North American Free Trade Agreement's impact on United States employment has been the object of ongoing debate since the 1994 inception of the North American Free Trade Agreement (NAFTA) with Canada and Mexico. NAFTA's proponents believe that more jobs were ultimately created in the USA. Opponents see the agreements as having been costly to well-paying American jobs.
The U.S. Sugar program is the federal commodity support program that maintains a minimum price for sugar, authorized by the 2002 farm bill to cover the 2002-2007 crops of sugar beets and sugarcane.
Beginning early in the 20th century, Monterrey, Mexico began a successful economic metamorphosis and growth pattern that remains an exception in Mexico. This all began with increased investments in irrigation that fueled a boom in agriculture and ranching for this northern Mexican city. The economic growth has fueled income disparity for the 3.86 million residents who live in the Monterrey Metro area (MMA). In addition, the rapid urbanization has taken a large toll on the water resources. In addressing many of this challenges, the city of Monterrey has become a model for sound and effective Integrated urban water management.
Gender inequality can be found in various areas of Salvadoran life such as employment, health, education, political participation, and family life. Although women in El Salvador enjoy equal protection under the law, they are often at a disadvantage relative to their male counterparts. In the area of politics, women have the same rights as men, but the percentage of women in office compared to men is low. Though much progress has been made since the Salvadoran Civil War ended in 1992, women in El Salvador still face gender inequality.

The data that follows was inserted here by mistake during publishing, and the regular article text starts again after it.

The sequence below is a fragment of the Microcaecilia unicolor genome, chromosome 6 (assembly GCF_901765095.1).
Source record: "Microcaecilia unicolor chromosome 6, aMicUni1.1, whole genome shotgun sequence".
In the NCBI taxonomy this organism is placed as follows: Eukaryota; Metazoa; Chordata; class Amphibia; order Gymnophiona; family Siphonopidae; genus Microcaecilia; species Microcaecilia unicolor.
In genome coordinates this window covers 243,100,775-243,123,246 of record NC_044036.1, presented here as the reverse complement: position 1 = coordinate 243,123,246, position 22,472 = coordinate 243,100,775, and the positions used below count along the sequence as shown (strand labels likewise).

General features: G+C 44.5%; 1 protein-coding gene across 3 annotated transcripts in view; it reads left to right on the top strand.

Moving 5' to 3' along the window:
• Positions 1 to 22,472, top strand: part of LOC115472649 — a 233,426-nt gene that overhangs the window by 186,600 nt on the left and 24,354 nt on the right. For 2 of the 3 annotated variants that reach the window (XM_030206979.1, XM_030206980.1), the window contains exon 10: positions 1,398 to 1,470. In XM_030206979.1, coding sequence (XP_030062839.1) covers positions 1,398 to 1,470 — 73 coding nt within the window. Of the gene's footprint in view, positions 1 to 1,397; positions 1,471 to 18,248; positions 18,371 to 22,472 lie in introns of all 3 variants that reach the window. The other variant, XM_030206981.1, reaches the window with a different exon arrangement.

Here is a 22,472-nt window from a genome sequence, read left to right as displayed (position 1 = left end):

Protective tariffs are tariffs that are enacted with the aim of protecting a domestic industry. They aim to make imported goods cost more than equivalent goods produced domestically, thereby causing sales of domestically produced goods to rise; supporting local industry. Tariffs are also imposed in order to raise government revenue, or to reduce an undesirable activity. Although a tariff can simultaneously protect domestic industry and earn government revenue, the goals of protection and revenue maximization suggest different tariff rates, entailing a tradeoff between the two aims.
The Agreement between the United States of America, the United Mexican States, and Canada is a signed but not ratified free trade agreement between Canada, Mexico, and the United States. It is referred to differently by each signatory—in the United States, it is called the United States–Mexico–Canada Agreement (USMCA); in Canada, it is officially known as the Canada–United States–Mexico Agreement (CUSMA) in English and the Accord Canada–États-Unis–Mexique (ACEUM) in French; and in Mexico, it is called the Tratado entre México, Estados Unidos y Canadá (T-MEC). The agreement is sometimes referred to as "New NAFTA" in reference to the previous trilateral agreement it is meant to supersede, the North American Free Trade Agreement (NAFTA).
Brooms manufactured from broomcorn became specifically subject to an increase in US import tariffs in 1996. In response to the US action, chief exporter of broomcorn brooms Mexico requested dispute settlement from an arbitration tribunal of NAFTA, which eventually decided in Mexico's favor. It was one of only three cases to be decided under the provisions of Chapter 20 of NAFTA.